among when making a prototype. We’re going to explore why businesses are
choosing 3D printing for their prototypes.

Prototyping
From Concept To Creation

Prototyping typically involves a number of
stages, each requiring a physical product made to meet the needs of a
go-to-market step of a new design and subject to an array of testing
procedures.

These, broadly, include:

  • Concept
  • Assembly / Fit
  • Functional
  • Life Test
  • Regulatory

From a rough conceptual creation that prioritizes speed and appearance, a prototype is necessary to bring a design from idea to the physical. The earliest stages of prototyping often require the fastest turnaround in fabrication, as getting an actual object in hand is the only way to gauge viability for product development.

As each stage of prototyping progresses,
though, needs change. The prototypes must become less rough around the edges as
those edges will be subject to testing for fit, functionality, mechanical
properties, and other physical needs.

A final prototype may often be visually if not
tactilely indistinguishable from an end-use product, which can help in showing
potential investors or creating marketing materials for a new product even
before mass production ramps up.

Speeding
Time-To-Market With Rapid Prototyping

3D printing is a young technology suite, and
one with many names. While it is increasingly referred to as additive
manufacturing today, with end-use part production possible, most notably for
low-volume or spare parts manufacture, the technology’s first nomenclature in
the 1980s was synonymous with its initial primary use: rapid prototyping.

When you speak to someone who’s been in this
industry since its early days, they may still naturally refer to “rapid
prototyping” or “RP” more often than “3D printing” or “additive manufacturing”
through many years of ingrained habit.

Decades later, rapid prototyping remains the
primary application for 3D printing technologies across the world.

What is it about 3D printing that adds the
“rapid” to “prototyping”? Digitization.

Taking a 3D model directly to a 3D printer for
fabrication speeds the process of prototyping. Digital models can be made quite
quickly using a variety of 3D printing technologies, removing the needs for
many steps in other, more traditional fabrication technologies. No tooling is
needed, for example, nor is there a waiting period while molds are made and
filled. It’s also much faster and more precise than hand-fabricating.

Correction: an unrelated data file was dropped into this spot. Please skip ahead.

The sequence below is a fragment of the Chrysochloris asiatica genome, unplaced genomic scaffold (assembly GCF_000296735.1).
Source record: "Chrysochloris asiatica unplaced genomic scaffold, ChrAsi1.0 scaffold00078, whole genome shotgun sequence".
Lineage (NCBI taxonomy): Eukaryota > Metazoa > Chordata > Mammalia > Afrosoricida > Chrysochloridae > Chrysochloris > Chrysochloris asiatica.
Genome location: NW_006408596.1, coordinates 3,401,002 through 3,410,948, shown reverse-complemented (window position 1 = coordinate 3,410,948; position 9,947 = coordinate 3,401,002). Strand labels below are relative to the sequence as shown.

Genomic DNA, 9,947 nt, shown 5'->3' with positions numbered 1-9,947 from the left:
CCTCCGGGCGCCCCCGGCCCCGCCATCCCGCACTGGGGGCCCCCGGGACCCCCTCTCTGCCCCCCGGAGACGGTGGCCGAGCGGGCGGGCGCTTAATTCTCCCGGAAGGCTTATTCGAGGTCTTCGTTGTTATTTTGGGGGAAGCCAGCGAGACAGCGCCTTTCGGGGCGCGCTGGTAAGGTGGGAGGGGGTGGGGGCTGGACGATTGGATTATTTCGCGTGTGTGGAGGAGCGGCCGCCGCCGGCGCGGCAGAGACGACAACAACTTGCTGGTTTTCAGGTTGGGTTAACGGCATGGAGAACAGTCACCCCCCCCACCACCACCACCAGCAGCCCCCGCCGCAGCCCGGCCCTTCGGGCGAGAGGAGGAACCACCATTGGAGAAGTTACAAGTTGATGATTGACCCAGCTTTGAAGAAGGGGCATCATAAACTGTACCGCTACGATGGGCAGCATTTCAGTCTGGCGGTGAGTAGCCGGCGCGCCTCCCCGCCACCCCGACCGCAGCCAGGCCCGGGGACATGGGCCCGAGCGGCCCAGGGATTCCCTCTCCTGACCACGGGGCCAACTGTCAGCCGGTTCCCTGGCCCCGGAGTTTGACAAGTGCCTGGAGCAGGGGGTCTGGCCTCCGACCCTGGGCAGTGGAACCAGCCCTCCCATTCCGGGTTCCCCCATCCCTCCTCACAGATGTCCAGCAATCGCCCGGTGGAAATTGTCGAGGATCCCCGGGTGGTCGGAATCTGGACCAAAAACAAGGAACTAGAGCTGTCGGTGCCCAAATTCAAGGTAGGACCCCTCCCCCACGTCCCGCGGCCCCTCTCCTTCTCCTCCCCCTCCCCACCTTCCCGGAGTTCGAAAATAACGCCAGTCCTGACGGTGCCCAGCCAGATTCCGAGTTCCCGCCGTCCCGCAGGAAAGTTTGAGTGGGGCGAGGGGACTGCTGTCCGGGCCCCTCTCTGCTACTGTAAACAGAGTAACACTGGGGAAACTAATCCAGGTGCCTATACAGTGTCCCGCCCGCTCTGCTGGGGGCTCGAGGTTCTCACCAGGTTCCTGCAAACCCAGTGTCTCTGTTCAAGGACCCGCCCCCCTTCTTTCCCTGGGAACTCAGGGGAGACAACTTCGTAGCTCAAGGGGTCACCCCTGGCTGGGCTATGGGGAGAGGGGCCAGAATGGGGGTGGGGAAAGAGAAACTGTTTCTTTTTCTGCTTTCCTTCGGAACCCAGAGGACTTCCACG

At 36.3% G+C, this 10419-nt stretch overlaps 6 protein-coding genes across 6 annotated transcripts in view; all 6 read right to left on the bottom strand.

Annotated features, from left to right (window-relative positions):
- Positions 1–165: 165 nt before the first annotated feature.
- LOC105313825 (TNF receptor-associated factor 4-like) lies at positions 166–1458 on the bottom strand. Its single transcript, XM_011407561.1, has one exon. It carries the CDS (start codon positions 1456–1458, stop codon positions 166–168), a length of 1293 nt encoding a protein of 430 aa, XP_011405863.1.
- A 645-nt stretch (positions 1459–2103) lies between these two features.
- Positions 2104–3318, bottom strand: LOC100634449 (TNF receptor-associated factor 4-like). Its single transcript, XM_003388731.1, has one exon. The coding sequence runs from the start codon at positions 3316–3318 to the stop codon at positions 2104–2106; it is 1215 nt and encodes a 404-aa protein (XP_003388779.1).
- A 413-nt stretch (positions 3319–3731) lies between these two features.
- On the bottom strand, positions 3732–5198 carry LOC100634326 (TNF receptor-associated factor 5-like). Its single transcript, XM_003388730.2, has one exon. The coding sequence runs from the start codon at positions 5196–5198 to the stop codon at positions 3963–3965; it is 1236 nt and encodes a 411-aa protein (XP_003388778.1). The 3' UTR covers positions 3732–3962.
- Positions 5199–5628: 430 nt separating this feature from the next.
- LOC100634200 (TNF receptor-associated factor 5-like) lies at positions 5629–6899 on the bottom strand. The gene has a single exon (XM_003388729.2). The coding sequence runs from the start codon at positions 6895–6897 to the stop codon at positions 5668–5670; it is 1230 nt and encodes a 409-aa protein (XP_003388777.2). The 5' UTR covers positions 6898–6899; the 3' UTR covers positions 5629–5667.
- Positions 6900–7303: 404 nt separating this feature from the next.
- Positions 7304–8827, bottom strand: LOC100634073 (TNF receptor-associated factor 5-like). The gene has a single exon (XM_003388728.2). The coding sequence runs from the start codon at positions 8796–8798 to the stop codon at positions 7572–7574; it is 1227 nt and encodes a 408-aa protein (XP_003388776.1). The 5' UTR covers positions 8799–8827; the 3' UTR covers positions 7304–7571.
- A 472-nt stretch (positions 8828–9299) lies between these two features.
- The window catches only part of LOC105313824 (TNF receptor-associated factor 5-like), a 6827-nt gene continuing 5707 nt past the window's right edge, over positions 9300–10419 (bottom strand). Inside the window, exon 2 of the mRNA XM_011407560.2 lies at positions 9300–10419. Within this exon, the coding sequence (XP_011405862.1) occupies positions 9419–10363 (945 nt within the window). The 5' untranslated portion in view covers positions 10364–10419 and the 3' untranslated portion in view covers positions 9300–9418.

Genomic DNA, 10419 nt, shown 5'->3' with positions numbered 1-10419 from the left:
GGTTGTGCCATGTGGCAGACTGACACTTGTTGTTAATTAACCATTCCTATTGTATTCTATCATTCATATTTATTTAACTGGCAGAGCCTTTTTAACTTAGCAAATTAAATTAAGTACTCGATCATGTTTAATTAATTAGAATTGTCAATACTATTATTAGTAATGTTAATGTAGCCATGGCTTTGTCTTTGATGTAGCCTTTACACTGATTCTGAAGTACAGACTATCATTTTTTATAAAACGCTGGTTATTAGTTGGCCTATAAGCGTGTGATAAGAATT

Additive manufacturing adds material, rather
than removing it from blocks as is done in subtractive methods like CNC, saving
on costs of materials that even for prototypes can run up total project costs.

3D
Printing Process & Materials For Prototyping

The selection of 3D printing process and
material can be adjusted for specific needs at every stage of product design.

During initial prototyping stages, a low-cost
material can be used with low infill and thicker layers, lowering material
costs and speeding print time to create a rough-and-ready first look at a new
design.

Whether plastic or metal, 3D printing can
quickly fabricate a product that will come to look and feel just like the
desired end result.

By starting with a low-cost plastic material
and moving after a few iterations to metal, for example, a product that will
eventually be conventionally fabricated using metal can come to market much
more quickly than would be the case by machining each iteration — a
traditional pathway that ultimately costs much more in terms of time, money,
and labor.

Following early proof-of-concept stages,
subsequent versions can be made similarly quickly to get to just the right look
and fit before moving into more finessed prototypes. Tweaking a digital file to
adjust for better look, fit, appropriate scale, or other needs can be done
quickly, with a next iteration 3D printed potentially same-day.

Some 3D printing options, like HP and Carbon, also enable the capability of prototyping and producing on the same system or family, as different materials and parameters can move ever closer to a market-ready product. By iterating on the same system that will be used for the final product, quality control can be kept in-hand every step of the way, meaning there are no surprises when the first end-use production begins.

3D
Printing For Prototyping